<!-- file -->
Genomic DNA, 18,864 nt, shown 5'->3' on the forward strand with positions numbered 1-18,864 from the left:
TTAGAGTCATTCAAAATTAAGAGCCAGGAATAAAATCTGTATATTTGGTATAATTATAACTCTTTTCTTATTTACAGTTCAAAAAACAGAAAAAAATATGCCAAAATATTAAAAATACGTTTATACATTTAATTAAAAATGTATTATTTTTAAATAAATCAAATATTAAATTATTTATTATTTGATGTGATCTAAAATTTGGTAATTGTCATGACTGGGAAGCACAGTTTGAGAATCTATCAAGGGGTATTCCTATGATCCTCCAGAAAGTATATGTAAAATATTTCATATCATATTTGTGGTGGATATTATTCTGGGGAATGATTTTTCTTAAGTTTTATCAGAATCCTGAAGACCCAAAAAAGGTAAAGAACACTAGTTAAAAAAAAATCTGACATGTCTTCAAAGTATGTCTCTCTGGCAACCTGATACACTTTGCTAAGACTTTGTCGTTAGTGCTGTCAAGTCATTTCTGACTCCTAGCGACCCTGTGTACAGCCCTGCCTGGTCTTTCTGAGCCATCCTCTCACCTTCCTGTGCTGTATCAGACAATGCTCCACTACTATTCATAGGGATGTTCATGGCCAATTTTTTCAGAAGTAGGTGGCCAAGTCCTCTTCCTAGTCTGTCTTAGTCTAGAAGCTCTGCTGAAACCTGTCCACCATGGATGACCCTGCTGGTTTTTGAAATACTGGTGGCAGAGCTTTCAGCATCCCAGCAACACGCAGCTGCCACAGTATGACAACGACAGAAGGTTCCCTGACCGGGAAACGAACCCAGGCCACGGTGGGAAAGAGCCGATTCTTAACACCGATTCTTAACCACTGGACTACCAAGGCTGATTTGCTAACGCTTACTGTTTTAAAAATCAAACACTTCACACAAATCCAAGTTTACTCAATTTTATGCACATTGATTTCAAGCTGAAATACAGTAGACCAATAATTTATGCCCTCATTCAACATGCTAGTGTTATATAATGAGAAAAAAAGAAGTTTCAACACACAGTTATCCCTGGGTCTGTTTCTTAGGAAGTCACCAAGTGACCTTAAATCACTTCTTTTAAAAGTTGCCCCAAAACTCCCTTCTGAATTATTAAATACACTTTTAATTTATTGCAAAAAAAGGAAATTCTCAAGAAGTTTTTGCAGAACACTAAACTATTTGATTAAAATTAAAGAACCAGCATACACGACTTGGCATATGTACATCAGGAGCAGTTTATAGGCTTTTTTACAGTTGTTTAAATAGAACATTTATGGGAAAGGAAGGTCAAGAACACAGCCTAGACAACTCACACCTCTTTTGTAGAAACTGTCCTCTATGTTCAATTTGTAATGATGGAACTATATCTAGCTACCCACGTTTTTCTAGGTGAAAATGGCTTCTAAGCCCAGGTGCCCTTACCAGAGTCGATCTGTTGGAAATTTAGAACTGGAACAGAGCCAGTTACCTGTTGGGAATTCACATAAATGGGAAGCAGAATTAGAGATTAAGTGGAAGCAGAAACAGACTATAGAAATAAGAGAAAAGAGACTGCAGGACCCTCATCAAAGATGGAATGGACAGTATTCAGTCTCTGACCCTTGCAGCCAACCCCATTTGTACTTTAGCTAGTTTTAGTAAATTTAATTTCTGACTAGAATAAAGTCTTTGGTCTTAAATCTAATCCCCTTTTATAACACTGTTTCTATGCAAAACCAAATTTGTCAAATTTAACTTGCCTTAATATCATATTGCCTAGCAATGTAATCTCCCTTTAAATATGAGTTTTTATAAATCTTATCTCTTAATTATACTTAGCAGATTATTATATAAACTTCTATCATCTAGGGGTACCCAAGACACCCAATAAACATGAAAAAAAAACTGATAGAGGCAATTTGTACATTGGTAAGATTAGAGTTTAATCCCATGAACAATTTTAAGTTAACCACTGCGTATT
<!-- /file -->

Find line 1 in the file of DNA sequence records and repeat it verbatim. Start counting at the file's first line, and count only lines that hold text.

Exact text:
Genomic DNA, 18,864 nt, shown 5'->3' on the forward strand with positions numbered 1-18,864 from the left: